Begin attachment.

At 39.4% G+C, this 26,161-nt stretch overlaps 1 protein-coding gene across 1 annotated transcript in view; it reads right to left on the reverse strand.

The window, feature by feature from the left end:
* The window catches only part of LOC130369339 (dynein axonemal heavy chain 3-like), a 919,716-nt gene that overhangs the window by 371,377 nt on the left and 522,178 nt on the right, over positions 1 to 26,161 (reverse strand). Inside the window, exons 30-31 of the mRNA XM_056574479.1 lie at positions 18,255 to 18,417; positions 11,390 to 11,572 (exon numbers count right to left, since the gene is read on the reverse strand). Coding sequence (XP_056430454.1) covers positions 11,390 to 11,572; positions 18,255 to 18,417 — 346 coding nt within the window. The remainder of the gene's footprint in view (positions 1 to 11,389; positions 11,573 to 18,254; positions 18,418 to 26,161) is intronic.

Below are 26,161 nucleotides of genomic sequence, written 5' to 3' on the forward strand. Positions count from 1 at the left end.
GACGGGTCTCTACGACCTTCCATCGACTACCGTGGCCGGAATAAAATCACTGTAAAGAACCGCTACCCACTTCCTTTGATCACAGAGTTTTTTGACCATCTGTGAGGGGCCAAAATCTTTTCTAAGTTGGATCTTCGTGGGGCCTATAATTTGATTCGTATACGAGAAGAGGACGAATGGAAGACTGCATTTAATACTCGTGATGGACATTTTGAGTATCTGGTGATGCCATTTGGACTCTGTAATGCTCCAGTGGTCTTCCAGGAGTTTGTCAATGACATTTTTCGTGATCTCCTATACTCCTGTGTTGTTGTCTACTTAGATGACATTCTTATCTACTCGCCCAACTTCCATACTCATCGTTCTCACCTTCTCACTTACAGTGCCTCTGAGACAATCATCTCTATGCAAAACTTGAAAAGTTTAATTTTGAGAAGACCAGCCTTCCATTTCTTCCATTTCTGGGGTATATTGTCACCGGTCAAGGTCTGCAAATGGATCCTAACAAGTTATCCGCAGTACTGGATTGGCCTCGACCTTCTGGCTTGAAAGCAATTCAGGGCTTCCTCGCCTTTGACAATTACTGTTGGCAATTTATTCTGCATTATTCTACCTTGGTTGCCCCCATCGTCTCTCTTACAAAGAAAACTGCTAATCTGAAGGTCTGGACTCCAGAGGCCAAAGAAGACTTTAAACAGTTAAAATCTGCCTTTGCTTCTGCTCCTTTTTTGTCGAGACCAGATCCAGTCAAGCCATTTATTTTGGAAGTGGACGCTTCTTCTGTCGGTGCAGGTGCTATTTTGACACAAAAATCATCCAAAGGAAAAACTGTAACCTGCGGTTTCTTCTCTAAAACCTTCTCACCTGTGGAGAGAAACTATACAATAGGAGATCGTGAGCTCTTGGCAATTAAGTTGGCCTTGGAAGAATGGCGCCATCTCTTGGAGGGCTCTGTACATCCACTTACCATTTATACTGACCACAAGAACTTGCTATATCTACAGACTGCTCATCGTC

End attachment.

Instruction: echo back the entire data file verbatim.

At 39.4% G+C, this 26,161-nt stretch overlaps 1 protein-coding gene across 1 annotated transcript in view; it reads right to left on the reverse strand.

The window, feature by feature from the left end:
* The window catches only part of LOC130369339 (dynein axonemal heavy chain 3-like), a 919,716-nt gene that overhangs the window by 371,377 nt on the left and 522,178 nt on the right, over positions 1 to 26,161 (reverse strand). Inside the window, exons 30-31 of the mRNA XM_056574479.1 lie at positions 18,255 to 18,417; positions 11,390 to 11,572 (exon numbers count right to left, since the gene is read on the reverse strand). Coding sequence (XP_056430454.1) covers positions 11,390 to 11,572; positions 18,255 to 18,417 — 346 coding nt within the window. The remainder of the gene's footprint in view (positions 1 to 11,389; positions 11,573 to 18,254; positions 18,418 to 26,161) is intronic.

Below are 26,161 nucleotides of genomic sequence, written 5' to 3' on the forward strand. Positions count from 1 at the left end.
GACGGGTCTCTACGACCTTCCATCGACTACCGTGGCCGGAATAAAATCACTGTAAAGAACCGCTACCCACTTCCTTTGATCACAGAGTTTTTTGACCATCTGTGAGGGGCCAAAATCTTTTCTAAGTTGGATCTTCGTGGGGCCTATAATTTGATTCGTATACGAGAAGAGGACGAATGGAAGACTGCATTTAATACTCGTGATGGACATTTTGAGTATCTGGTGATGCCATTTGGACTCTGTAATGCTCCAGTGGTCTTCCAGGAGTTTGTCAATGACATTTTTCGTGATCTCCTATACTCCTGTGTTGTTGTCTACTTAGATGACATTCTTATCTACTCGCCCAACTTCCATACTCATCGTTCTCACCTTCTCACTTACAGTGCCTCTGAGACAATCATCTCTATGCAAAACTTGAAAAGTTTAATTTTGAGAAGACCAGCCTTCCATTTCTTCCATTTCTGGGGTATATTGTCACCGGTCAAGGTCTGCAAATGGATCCTAACAAGTTATCCGCAGTACTGGATTGGCCTCGACCTTCTGGCTTGAAAGCAATTCAGGGCTTCCTCGCCTTTGACAATTACTGTTGGCAATTTATTCTGCATTATTCTACCTTGGTTGCCCCCATCGTCTCTCTTACAAAGAAAACTGCTAATCTGAAGGTCTGGACTCCAGAGGCCAAAGAAGACTTTAAACAGTTAAAATCTGCCTTTGCTTCTGCTCCTTTTTTGTCGAGACCAGATCCAGTCAAGCCATTTATTTTGGAAGTGGACGCTTCTTCTGTCGGTGCAGGTGCTATTTTGACACAAAAATCATCCAAAGGAAAAACTGTAACCTGCGGTTTCTTCTCTAAAACCTTCTCACCTGTGGAGAGAAACTATACAATAGGAGATCGTGAGCTCTTGGCAATTAAGTTGGCCTTGGAAGAATGGCGCCATCTCTTGGAGGGCTCTGTACATCCACTTACCATTTATACTGACCACAAGAACTTGCTATATCTACAGACTGCTCATCGTC